This paper analyzes some of the implications of North American labor market integration for fiscal policy. The economies of Canada and the US are both characterized by highly integrated internal markets for goods and services as well as for labor and capital, and subnational governments in both economies play an important role in the financing and provision of public goods and services, including higher education. Despite theoretical insights from traditional trade theory that suggest that "trade and migration are substitutes," labor markets in both the US and Canada exhibit substantial and persistent interregional migration, with gross migration rates that greatly exceed net migration rates, especially for highly-educated workers. High gross migration rates are consistent with the hypothesis that education contributes to skill-specialization and worker heterogeneity, and that mobility provides a form of insurance for investment in risky human capital. Mobility also constrains the ability of competitive governments to engage in redistributive financing of human capital investment, and recent trends in both the US and Canada reveal a diminishing level of financial support for public-sector institutions by subnational governments. The implications of labor market integration for the efficiency of resource allocation, for income determination, and for fiscal competition are important for evaluations of tax and education policies both at the subnational and at the international levels.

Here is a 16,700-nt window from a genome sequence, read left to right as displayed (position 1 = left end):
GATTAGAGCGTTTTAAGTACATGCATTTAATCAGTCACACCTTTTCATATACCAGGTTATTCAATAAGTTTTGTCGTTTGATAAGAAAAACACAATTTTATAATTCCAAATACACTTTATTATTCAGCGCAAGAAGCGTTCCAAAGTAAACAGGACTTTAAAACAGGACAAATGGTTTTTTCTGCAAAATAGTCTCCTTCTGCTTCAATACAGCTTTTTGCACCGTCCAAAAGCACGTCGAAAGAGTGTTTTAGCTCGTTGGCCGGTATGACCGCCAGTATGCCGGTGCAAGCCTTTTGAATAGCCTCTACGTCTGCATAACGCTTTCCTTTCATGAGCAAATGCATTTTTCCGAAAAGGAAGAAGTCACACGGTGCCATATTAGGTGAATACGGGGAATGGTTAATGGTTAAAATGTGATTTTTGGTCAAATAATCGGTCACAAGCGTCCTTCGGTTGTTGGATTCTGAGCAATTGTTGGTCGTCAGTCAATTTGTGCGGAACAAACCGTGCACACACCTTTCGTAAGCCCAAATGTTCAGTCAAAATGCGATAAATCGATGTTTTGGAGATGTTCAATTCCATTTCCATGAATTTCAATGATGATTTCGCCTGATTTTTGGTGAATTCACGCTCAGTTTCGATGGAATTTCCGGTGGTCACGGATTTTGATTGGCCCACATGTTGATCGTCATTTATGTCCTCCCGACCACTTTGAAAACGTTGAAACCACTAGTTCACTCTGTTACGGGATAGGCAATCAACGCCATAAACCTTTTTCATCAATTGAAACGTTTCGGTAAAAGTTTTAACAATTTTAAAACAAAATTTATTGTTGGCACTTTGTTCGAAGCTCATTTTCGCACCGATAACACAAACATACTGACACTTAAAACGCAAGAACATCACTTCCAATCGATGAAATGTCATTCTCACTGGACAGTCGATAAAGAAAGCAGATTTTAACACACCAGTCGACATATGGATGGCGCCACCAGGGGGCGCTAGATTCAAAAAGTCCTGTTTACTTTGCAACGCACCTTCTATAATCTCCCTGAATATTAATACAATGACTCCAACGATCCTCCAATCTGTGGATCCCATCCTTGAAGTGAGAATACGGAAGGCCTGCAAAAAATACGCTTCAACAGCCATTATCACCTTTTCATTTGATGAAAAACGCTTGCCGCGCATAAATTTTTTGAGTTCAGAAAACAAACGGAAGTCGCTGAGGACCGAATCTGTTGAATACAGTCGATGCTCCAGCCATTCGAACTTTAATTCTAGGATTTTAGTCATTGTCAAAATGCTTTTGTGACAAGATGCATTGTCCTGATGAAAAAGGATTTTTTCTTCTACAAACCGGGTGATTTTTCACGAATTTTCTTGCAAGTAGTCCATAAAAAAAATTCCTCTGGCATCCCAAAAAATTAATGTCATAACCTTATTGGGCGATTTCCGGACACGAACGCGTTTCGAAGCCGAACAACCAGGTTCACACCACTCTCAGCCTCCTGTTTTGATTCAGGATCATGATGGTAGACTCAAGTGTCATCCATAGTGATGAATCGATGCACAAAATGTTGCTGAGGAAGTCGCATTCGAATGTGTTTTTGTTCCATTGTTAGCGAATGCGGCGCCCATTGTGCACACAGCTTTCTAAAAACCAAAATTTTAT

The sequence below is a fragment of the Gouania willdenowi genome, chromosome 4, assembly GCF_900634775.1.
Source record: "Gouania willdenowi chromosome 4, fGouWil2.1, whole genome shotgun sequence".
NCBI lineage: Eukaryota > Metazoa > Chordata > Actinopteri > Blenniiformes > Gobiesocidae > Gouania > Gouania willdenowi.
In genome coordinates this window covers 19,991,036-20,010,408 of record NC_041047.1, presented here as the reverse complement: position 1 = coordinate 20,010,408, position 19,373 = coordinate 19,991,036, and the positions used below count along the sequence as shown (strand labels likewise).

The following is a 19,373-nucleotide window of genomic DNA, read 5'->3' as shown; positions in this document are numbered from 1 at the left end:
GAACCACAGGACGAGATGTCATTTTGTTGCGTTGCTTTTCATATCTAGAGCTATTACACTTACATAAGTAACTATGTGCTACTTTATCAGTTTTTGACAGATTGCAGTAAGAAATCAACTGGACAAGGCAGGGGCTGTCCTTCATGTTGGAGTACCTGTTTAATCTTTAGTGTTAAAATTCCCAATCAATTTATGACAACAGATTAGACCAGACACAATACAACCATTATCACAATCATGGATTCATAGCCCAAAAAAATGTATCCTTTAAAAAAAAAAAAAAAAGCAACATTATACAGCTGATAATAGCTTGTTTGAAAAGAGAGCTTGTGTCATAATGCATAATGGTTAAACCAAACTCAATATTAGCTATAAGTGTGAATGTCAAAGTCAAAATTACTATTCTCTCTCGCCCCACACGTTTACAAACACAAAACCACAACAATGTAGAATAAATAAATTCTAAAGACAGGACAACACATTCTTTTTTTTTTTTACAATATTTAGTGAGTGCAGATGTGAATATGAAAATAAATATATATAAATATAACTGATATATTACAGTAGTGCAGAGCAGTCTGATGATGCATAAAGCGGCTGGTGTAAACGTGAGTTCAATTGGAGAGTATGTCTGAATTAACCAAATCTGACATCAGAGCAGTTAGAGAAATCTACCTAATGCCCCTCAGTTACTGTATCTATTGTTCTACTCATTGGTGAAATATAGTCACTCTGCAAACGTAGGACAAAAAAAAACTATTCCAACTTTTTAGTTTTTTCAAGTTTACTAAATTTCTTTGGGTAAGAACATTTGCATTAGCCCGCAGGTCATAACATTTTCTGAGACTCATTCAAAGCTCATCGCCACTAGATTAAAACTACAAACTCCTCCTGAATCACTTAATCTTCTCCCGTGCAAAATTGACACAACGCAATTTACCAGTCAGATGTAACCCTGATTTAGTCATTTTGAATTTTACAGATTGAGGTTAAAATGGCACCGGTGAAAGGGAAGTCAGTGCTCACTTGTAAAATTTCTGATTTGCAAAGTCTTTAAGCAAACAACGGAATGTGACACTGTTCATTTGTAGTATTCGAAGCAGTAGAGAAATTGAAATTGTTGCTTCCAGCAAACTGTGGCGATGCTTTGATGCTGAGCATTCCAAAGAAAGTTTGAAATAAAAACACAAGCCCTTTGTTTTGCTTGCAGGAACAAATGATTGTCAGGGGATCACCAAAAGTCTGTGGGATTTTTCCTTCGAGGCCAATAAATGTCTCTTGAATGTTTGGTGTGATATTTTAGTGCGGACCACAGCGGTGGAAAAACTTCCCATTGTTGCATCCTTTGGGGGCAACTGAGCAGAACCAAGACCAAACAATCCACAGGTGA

David Wildasin / dew@davidwildasin.us

Last updated: October 2, 2003.